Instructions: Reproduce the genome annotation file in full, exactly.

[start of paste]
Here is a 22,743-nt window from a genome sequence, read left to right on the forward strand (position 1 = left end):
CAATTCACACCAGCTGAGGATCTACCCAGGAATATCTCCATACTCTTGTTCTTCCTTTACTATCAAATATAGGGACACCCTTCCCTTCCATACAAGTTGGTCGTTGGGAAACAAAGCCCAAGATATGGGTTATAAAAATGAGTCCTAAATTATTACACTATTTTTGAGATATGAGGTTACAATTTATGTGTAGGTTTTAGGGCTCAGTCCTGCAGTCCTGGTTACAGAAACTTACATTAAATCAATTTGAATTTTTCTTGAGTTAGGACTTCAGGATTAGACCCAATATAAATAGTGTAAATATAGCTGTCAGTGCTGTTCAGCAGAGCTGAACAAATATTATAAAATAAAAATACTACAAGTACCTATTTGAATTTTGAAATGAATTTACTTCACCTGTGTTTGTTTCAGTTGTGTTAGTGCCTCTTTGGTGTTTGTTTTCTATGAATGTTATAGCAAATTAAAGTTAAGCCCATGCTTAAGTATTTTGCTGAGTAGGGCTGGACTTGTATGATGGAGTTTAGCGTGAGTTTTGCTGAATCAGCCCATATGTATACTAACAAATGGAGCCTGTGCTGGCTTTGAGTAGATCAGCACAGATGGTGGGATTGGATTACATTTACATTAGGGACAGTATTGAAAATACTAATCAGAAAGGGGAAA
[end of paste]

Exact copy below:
Here is a 22,743-nt window from a genome sequence, read left to right on the forward strand (position 1 = left end):
CAATTCACACCAGCTGAGGATCTACCCAGGAATATCTCCATACTCTTGTTCTTCCTTTACTATCAAATATAGGGACACCCTTCCCTTCCATACAAGTTGGTCGTTGGGAAACAAAGCCCAAGATATGGGTTATAAAAATGAGTCCTAAATTATTACACTATTTTTGAGATATGAGGTTACAATTTATGTGTAGGTTTTAGGGCTCAGTCCTGCAGTCCTGGTTACAGAAACTTACATTAAATCAATTTGAATTTTTCTTGAGTTAGGACTTCAGGATTAGACCCAATATAAATAGTGTAAATATAGCTGTCAGTGCTGTTCAGCAGAGCTGAACAAATATTATAAAATAAAAATACTACAAGTACCTATTTGAATTTTGAAATGAATTTACTTCACCTGTGTTTGTTTCAGTTGTGTTAGTGCCTCTTTGGTGTTTGTTTTCTATGAATGTTATAGCAAATTAAAGTTAAGCCCATGCTTAAGTATTTTGCTGAGTAGGGCTGGACTTGTATGATGGAGTTTAGCGTGAGTTTTGCTGAATCAGCCCATATGTATACTAACAAATGGAGCCTGTGCTGGCTTTGAGTAGATCAGCACAGATGGTGGGATTGGATTACATTTACATTAGGGACAGTATTGAAAATACTAATCAGAAAGGGGAAA